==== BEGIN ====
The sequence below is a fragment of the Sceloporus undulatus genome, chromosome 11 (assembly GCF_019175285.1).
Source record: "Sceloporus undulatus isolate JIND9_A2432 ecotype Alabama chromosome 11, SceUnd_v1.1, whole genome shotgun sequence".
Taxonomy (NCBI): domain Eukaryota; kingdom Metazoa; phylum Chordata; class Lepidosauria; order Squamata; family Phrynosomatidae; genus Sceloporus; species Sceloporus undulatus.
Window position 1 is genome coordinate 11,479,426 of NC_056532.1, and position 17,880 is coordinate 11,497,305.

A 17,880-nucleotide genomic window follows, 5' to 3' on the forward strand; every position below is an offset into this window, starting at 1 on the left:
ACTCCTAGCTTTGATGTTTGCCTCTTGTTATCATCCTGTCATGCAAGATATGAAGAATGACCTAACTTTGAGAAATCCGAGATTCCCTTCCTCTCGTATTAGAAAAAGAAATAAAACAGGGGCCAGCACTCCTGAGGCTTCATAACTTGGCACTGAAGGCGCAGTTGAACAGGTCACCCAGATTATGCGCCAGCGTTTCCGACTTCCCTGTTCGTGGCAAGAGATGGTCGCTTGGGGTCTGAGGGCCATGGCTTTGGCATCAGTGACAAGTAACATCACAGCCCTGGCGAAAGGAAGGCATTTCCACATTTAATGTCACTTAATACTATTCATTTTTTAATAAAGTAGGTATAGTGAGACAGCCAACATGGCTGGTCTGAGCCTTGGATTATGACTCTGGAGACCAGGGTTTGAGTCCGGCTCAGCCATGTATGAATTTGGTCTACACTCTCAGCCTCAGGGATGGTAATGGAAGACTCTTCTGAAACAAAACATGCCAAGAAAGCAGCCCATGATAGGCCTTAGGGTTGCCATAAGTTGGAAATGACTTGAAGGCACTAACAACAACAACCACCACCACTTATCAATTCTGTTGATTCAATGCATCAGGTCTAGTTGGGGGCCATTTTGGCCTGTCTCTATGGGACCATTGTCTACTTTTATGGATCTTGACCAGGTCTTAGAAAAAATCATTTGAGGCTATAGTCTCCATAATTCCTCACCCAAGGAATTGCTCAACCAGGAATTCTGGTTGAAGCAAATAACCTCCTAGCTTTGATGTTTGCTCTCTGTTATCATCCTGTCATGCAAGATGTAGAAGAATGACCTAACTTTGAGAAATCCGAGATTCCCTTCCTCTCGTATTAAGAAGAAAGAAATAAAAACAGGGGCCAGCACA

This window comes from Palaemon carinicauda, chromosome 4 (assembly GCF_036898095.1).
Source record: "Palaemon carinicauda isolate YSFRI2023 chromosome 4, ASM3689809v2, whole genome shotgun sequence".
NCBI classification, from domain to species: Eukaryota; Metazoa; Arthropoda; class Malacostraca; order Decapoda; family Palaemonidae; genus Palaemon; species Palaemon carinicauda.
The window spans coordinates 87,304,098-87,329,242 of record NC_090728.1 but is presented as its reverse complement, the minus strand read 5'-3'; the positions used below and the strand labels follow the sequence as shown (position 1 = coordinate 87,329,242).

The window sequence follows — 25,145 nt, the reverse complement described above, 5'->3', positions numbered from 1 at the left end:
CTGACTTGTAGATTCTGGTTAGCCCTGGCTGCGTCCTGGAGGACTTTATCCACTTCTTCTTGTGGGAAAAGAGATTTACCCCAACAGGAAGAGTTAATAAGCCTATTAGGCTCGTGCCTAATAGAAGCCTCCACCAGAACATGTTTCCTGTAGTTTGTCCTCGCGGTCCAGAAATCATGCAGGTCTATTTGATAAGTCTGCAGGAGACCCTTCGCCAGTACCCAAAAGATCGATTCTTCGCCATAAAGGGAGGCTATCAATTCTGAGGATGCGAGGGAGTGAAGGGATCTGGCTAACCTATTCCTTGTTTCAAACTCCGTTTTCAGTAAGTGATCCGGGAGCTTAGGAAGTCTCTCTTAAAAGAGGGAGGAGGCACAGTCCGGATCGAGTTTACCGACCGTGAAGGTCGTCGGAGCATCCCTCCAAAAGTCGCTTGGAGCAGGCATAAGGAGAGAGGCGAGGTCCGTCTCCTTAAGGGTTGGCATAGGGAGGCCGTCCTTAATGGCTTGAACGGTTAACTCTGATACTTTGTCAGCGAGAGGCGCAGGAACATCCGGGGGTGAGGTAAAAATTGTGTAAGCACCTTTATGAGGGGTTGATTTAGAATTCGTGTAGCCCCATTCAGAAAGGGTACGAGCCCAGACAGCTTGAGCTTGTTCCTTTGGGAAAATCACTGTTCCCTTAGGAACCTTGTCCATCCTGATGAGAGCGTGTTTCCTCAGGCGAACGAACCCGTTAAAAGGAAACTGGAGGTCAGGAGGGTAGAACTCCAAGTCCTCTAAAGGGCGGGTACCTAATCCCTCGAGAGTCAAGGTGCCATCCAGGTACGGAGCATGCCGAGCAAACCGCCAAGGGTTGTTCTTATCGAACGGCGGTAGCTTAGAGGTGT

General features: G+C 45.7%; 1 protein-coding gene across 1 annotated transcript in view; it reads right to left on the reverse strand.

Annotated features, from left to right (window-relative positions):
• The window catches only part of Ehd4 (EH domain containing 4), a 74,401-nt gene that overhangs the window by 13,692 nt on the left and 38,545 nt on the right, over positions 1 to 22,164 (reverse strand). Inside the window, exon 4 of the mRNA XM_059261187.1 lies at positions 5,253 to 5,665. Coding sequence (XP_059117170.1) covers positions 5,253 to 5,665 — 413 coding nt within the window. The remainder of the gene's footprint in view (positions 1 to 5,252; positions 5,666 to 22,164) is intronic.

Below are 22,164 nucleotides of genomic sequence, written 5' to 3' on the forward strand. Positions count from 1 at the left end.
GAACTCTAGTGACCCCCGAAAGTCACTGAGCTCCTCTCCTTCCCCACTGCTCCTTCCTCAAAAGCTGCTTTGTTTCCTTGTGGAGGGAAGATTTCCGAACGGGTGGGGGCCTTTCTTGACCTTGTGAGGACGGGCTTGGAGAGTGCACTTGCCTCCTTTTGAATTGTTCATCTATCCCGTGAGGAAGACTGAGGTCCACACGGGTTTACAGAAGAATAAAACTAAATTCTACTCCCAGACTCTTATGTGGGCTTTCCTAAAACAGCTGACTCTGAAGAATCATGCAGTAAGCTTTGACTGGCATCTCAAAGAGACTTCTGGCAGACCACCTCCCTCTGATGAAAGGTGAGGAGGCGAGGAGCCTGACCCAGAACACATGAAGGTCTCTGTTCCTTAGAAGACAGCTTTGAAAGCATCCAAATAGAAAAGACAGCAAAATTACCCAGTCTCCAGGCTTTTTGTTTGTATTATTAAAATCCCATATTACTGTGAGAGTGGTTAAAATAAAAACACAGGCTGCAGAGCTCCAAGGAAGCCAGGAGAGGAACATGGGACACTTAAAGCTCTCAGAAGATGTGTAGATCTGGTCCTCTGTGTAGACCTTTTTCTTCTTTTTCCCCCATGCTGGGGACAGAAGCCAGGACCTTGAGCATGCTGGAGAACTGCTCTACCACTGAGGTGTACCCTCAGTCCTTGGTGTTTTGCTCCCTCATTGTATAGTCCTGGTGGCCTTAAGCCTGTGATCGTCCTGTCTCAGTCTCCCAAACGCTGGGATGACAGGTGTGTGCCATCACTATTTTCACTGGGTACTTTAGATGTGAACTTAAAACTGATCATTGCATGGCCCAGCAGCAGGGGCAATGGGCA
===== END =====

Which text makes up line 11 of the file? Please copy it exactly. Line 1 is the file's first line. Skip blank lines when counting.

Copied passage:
The window sequence follows — 25,145 nt, the reverse complement described above, 5'->3', positions numbered from 1 at the left end: